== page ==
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Etiology of eye redness key in treating ocular disorder


Christopher J. Rapuano, MD, explains how red eye might be something more. Superior limbic keratoconjunctivitis may be identified by lifting the upper lid and having the patient look down.

Chronic complaints of ocular irritation, foreign body sensation, or intermittent redness greater in one eye than the fellow eye may be something as simple as allergic conjunctivitis, dry eye, or blepharitis.

Or, its presence may be indicative of some other ocular disorder that may have significantly different treatments, said Christopher J. Rapuano, MD, chief, Cornea Service, Wills Eye Hospital, and a professor of ophthalmology, Sidney Kimmel Medical College of Thomas Jefferson University, Philadelphia.

These patients have often seen multiple physicians and been treated with a host of treatments but have yet to show significant improvement in their symptoms.

“This is the type of patient you could see in your office next week,” he said.

In a case example, Dr. Rapuano spoke of a patient who presented with “some blepharitis, some lid thickening,” but nothing that was overtly obvious.

“Lifting the lid, I was a little bit more suspicious,” Dr. Rapuano said, noting there was more redness and inflammation superiorly, and when he had the patient look down, there was evidence of lissamine green staining.

“I did not rub the lissamine green strip on the eye-this was a very, very localized staining of the superior conjunctiva in the patient’s right eye, and a pretty identical superior lissamine green staining in the left eye,” he said. 

Flipping the eyelid showed a “velvety pattern under the upper lid,” leading Dr. Rapuano to a diagnosis of superior limbic keratoconjunctivitis (SLK), which can often present in conjunction with dry eye or blepharitis that usually affects middle-aged females (3-5:1 female to male ratio).


“This is a condition [that is missed] all the time,” he said. “And you’ll continue to miss it if you don’t lift the upper lid and have the patient look down.”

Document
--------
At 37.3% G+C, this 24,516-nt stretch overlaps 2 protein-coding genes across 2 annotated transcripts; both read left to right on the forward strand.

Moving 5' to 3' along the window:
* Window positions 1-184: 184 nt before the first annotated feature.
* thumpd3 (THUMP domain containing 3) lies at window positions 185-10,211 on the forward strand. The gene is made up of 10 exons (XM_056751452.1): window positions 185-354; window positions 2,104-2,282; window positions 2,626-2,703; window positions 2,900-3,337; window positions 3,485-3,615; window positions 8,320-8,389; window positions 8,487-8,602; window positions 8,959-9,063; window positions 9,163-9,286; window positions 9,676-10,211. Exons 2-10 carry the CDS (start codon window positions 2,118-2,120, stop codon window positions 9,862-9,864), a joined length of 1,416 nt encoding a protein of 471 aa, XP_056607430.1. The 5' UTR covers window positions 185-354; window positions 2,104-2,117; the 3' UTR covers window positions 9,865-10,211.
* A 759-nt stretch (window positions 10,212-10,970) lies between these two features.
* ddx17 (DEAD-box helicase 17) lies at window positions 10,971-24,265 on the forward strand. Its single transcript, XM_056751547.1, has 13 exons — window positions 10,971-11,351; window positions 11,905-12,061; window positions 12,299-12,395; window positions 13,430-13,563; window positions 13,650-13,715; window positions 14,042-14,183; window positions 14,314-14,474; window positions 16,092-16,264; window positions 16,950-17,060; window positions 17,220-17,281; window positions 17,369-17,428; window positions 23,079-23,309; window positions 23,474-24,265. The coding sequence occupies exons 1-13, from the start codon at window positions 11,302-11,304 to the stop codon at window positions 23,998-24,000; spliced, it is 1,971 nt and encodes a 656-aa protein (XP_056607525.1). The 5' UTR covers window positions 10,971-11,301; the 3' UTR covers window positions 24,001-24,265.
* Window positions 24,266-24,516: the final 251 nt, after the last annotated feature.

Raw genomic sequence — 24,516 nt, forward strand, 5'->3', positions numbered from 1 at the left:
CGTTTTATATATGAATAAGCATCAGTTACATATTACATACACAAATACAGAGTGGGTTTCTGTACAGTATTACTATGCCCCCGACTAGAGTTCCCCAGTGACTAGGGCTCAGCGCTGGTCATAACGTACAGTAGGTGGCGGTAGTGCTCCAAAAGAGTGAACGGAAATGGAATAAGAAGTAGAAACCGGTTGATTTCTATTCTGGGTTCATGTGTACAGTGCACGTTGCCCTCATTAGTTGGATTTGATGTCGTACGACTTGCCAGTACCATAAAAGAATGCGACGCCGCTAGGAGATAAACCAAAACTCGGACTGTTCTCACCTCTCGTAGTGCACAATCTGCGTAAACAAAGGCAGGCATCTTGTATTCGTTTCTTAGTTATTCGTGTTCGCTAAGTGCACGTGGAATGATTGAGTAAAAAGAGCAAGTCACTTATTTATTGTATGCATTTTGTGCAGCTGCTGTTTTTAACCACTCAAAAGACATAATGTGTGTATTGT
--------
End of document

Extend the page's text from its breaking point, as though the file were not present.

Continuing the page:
This disorder is easy to overlook, but not hard to diagnose-SLK is typically bilateral, chronic, but is relapsing.

“Symptoms can come and go, often for months or years; it is associated with thyroid disease in about 30% of patients, so once you have the ocular diagnosis, consider a work up to determine if the patient needs to be treated systemically for other issues,” he said, although treating the thyroid disease will not help the SLK.


Unknown etiology

The etiology of SLK is unknown, but is most likely related to a mechanical trauma involving the superior palpebral and lax bulbar conjunctiva that is continually rubbing.

Clinical signs will include hyperemia, a redundance and laxity of superior bulbar conjunctiva, a “lack of luster and positive staining of the superior bulbar conjunctiva-and this is true for lissamine green and rose bengal dyes,” he said.

“In bad SLK you can get filaments and erosions and sometimes a superior pannus,” Dr. Rapuano said.


Treating SLK

There is no one treatment that works perfectly for SLK, Dr. Rapuano said.

Treatment typically includes preservative-free artificial tears, topical antihistamines or mast cell stabilizers, temporary or permanent punctal occlusion, topical steroids, cyclosporine 0.05% to 2% BID to QID, lifitegrast BID, acetylcysteine 10%, and physicians “should consider serum tears,” he said.

But if none of those works, “you can go on to other treatments. We have used silver nitrate solution, not the silver nitrate 0.5% solution-not the sticks-on the superior conjunctiva and superior palpebral and on the bulbar conjunctiva for about 15 to 30 seconds,” he said, although he added the solution is not easy to come by any longer.

Other treatments may include localized cautery to superior conjunctiva, double freeze-thaw cryotherapy, or resection with or without amniotic membrane graft of the superior bulbar conjunctiva.

“My favorite treatment when medical treatment doesn't work which is localized cautery to the superior conjunctiva,” Dr. Rapuano said. “I joke around that this is the PRP of the conjunctiva. Why should the retina folks have all the fun? I just cauterize the involved area and that creates scar tissue that will tighten up the tissue to help the symptoms.”

Christopher J. Rapuano, MD

e: cjrapuano@willseye.org

This article was adapted from Dr. Rapuano’s presentation during Cornea Subspecialty Day at the 2017 meeting of the American Academy of Ophthalmology. He did not indicate a financial interest in the subject matter.


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